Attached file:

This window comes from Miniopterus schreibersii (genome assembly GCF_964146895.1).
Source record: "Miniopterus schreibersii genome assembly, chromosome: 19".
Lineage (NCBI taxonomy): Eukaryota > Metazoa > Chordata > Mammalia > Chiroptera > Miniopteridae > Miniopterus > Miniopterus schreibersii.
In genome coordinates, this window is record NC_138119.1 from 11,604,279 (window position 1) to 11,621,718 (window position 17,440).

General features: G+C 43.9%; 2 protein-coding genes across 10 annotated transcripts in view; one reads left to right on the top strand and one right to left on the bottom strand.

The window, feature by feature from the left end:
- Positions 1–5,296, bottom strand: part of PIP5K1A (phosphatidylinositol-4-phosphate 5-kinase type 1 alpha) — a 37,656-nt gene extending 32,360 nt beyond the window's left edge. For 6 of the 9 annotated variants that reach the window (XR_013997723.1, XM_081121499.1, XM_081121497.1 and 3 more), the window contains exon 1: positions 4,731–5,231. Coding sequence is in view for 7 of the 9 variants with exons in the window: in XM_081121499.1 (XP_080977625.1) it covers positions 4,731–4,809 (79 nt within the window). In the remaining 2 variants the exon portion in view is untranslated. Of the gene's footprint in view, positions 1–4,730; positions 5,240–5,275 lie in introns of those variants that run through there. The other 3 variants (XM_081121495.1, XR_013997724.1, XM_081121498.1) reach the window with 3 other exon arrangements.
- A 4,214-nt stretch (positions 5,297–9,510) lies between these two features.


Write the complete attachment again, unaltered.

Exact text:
This window comes from Miniopterus schreibersii (genome assembly GCF_964146895.1).
Source record: "Miniopterus schreibersii genome assembly, chromosome: 19".
Lineage (NCBI taxonomy): Eukaryota > Metazoa > Chordata > Mammalia > Chiroptera > Miniopteridae > Miniopterus > Miniopterus schreibersii.
In genome coordinates, this window is record NC_138119.1 from 11,604,279 (window position 1) to 11,621,718 (window position 17,440).

General features: G+C 43.9%; 2 protein-coding genes across 10 annotated transcripts in view; one reads left to right on the top strand and one right to left on the bottom strand.

The window, feature by feature from the left end:
- Positions 1–5,296, bottom strand: part of PIP5K1A (phosphatidylinositol-4-phosphate 5-kinase type 1 alpha) — a 37,656-nt gene extending 32,360 nt beyond the window's left edge. For 6 of the 9 annotated variants that reach the window (XR_013997723.1, XM_081121499.1, XM_081121497.1 and 3 more), the window contains exon 1: positions 4,731–5,231. Coding sequence is in view for 7 of the 9 variants with exons in the window: in XM_081121499.1 (XP_080977625.1) it covers positions 4,731–4,809 (79 nt within the window). In the remaining 2 variants the exon portion in view is untranslated. Of the gene's footprint in view, positions 1–4,730; positions 5,240–5,275 lie in introns of those variants that run through there. The other 3 variants (XM_081121495.1, XR_013997724.1, XM_081121498.1) reach the window with 3 other exon arrangements.
- A 4,214-nt stretch (positions 5,297–9,510) lies between these two features.